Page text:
288 F2d 292 Patrick v. United States
288 F.2d 292
61-1 USTC P 9364
Talbot PATRICK and Commercial Bank of Charlotte,
Administrator of the Estate of Alethia M. Patrick,
UNITED STATES of America, Appellant.
United States Court of Appeals Fourth Circuit.
Argued Jan. 25, 1961.
Decided March 27, 1961.
Arthur I. Gould, Attorney, Department of Justice, Washington, D.C. (Charles K. Rice, Asst. Atty. Gen., Lee A. Jackson and Melva M. Graney, Attorneys, Department of Justice, Washington, D.C., and Joseph E. Hines, U.S. Atty., Spartanburg, S.C., on brief), for appellant.
Robert M. Ward, Rock Hill, S.C., for appellees.
Before SOPER and HAYNSWORTH, Circuit Judges, and LEWIS, District judge.
LEWIS, District Judge.
This is an action to recover income taxes paid under a deficiency assessment arising from the disallowance of a deduction for legal fees paid to taxpayer's and his former wife's attorneys for services rendered in connection with a property settlement incident to a divorce of the parties.
The District Cour for the Western District of South Carolina, hearing the case without a jury, sustained the contentions of the taxpayer, 186 F.Supp. 48, and the Government appealed.1
We adopt the findings of fact by the District Court which are substantially as follows:
The taxpayer was sued for diverce. The wife sought an absolute divorce, court supervision of the properties, a property settlement, child custody and attorney fees. The taxpayer neither admitted nor denied the alleged grounds for divorce. He did not testify at the trial. Extended negotiations were carried on by attorneys for both parties, culminating in a property settlement. The trial court in South Carolina granted the wife an absolute divorce, approved the property steelement and ordered the taxpayer to pay all attorney fees for both parties, provision for which had also been previously agreed upon.
At the time of the institution of the divorce proceedings and for some years prior thereto the taxpayer was the operating head of the Herald Publishing Corporation. He owned 28% Of the stock and his wife owned 28%. The eldest son owned 9% And the balance thereof was held in trust for the use and benefit of the children. The only other income-producing property was real estate (a building mainly occupied by the publishing corporation). The taxpayer had an 80% Undivided interest therein and the wife had a 20% Undivided interest.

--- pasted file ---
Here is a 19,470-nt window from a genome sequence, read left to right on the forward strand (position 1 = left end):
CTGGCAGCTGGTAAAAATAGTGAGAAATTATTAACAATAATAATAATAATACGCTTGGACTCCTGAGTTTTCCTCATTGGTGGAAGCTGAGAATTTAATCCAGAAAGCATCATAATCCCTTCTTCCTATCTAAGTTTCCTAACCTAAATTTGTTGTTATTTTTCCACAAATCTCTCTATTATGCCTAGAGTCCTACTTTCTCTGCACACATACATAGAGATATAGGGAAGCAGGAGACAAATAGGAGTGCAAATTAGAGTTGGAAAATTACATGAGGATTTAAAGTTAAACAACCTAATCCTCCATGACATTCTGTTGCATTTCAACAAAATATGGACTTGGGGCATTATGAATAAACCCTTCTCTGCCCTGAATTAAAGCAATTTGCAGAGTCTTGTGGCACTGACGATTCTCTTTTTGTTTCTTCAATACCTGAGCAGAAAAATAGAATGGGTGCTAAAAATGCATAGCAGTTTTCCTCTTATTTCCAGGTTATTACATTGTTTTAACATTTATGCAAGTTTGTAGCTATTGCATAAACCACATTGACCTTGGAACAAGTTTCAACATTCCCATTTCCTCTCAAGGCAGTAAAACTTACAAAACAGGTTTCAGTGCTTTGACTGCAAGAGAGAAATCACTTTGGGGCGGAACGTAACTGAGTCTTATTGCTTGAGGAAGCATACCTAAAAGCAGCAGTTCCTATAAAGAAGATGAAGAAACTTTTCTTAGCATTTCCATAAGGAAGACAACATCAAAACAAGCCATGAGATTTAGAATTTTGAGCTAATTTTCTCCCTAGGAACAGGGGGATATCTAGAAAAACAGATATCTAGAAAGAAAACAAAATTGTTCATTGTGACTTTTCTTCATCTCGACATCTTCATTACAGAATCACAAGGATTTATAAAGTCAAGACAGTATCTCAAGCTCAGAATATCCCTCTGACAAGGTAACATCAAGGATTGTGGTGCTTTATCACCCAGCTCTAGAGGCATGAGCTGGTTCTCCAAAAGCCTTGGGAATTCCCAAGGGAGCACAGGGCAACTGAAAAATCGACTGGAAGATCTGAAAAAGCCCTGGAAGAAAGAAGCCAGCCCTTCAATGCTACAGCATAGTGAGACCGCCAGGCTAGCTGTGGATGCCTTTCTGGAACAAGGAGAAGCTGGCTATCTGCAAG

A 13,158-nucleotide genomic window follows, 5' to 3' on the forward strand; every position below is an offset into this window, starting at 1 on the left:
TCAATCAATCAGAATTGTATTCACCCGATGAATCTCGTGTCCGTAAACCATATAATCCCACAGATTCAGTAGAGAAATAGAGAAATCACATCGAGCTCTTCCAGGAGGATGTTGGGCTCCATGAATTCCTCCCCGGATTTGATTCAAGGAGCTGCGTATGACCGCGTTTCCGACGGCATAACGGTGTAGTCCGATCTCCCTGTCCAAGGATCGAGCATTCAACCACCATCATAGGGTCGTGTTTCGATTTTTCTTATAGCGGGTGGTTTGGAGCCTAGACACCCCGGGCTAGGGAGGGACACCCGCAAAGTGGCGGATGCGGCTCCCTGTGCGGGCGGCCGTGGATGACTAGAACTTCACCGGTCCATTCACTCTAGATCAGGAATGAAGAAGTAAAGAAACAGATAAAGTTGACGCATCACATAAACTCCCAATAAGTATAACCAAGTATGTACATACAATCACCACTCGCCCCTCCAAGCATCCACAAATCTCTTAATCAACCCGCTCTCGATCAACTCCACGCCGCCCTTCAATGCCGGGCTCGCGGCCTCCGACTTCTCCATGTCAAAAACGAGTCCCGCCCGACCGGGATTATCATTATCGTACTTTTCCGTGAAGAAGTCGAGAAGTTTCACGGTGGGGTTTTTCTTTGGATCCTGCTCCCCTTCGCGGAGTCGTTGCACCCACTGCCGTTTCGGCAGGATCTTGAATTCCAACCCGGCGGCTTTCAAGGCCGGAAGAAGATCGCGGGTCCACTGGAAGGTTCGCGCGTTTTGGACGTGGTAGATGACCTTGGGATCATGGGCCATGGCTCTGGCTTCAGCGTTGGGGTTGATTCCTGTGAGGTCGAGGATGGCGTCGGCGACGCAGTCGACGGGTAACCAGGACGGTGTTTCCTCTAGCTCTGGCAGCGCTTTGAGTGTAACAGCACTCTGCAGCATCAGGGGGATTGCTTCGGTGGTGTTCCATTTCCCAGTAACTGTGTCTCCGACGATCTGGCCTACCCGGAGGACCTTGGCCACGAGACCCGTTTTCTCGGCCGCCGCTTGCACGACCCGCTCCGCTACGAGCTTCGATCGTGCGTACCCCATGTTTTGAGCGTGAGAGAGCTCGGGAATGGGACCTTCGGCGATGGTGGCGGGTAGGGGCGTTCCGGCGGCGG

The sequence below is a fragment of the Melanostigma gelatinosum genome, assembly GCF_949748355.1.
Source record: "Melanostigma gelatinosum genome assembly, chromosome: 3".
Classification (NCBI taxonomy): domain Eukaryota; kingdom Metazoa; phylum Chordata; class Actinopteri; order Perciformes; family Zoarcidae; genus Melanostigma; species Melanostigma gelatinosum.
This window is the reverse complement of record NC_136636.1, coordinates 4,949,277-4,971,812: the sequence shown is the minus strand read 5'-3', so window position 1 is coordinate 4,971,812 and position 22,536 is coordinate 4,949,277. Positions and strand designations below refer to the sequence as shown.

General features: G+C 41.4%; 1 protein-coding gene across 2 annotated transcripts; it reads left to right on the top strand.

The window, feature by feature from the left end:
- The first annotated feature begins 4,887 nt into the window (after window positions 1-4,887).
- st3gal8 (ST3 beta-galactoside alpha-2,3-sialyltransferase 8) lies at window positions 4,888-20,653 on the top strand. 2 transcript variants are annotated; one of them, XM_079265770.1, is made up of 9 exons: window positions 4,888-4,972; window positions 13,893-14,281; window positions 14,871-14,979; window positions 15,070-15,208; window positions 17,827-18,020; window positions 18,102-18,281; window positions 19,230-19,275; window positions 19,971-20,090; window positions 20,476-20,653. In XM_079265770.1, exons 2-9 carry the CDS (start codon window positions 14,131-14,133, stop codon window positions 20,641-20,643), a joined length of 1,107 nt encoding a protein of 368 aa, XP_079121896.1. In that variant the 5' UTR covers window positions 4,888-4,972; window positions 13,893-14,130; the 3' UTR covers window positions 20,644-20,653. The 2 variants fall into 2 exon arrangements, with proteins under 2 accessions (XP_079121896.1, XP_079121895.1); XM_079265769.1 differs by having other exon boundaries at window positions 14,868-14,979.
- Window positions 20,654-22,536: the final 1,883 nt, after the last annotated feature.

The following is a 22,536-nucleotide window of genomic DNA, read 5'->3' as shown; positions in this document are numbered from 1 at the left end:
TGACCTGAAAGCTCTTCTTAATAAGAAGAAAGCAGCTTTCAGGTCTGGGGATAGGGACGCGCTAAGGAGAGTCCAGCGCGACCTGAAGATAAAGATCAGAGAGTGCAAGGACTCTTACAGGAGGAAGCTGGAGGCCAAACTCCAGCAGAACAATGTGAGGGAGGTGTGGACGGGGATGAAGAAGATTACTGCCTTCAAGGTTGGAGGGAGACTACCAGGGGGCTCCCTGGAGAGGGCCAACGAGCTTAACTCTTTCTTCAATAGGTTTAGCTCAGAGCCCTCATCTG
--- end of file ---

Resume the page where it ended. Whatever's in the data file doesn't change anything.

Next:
The pertinent portion of the settlement agreement provided the taxpayer would purchase the wife's 28% Interest in the publishing corporation stock at fair market price, conditioned upon the further agreement that the stock acquired from the wife, together with the taxpayer's stock in the publishing corporation (56%) would pass to the children on his death, or if the stock was sold prior thereto, the proceeds would become the property of the children. The undivided interests of the taxpayer and his wife in the income-producing real estate were placed in trust for the children, subject to a lease to the publishing corporation for a term of years.
The attorney fees incurred by the parties for the divorce action and settlement agreement were $12,000 each, or a total of $24,000, $4,000 of which was for handling of the divorce, $4,000 for placing the real estate in trust ($3,200 of which was charged to the taxpayer and $800 to the wife), and $16,000 for the rearranging of stock ownership and control of the Herals Publishing Corporation. Prior to the institution of the divorce proceedings the taxpayer, because of family unity, controlled the publishing corporation and was editor and publisher of the newspaper and drew salaries therefrom.
During the pendency of the divorce proceeding there was more than a possibility the control of the publishing corporation would be sold and that he income-producing real estate might be partitioned and/or sold. Prospective purchasers of the publishing corporation were interviewed by the wife's attorneys. The wife made no immediate threat upon taxpayer's operation or control of the newspaper and did not seek to enjoin or encumber his interest therein. The eldest son appeared to favor the mother in the marital difficulties and the wife and children were very much opposed to the apparent remarriage of the taxpayer.
The taxpayer contends that that portion of the attorney fees paid for legal services rendered solely in connection with the property settlement was deductible pursuant to Title 26 U.S.C. 212(2) (1954 ed.).2
The District Court found the legal fees in the amount of $3,200 and $16,000 were reasonably and proximately related to the management, conservation, or maintenance of property held for the production of income and were therefore an allowable deduction to the taxpayer. We agree.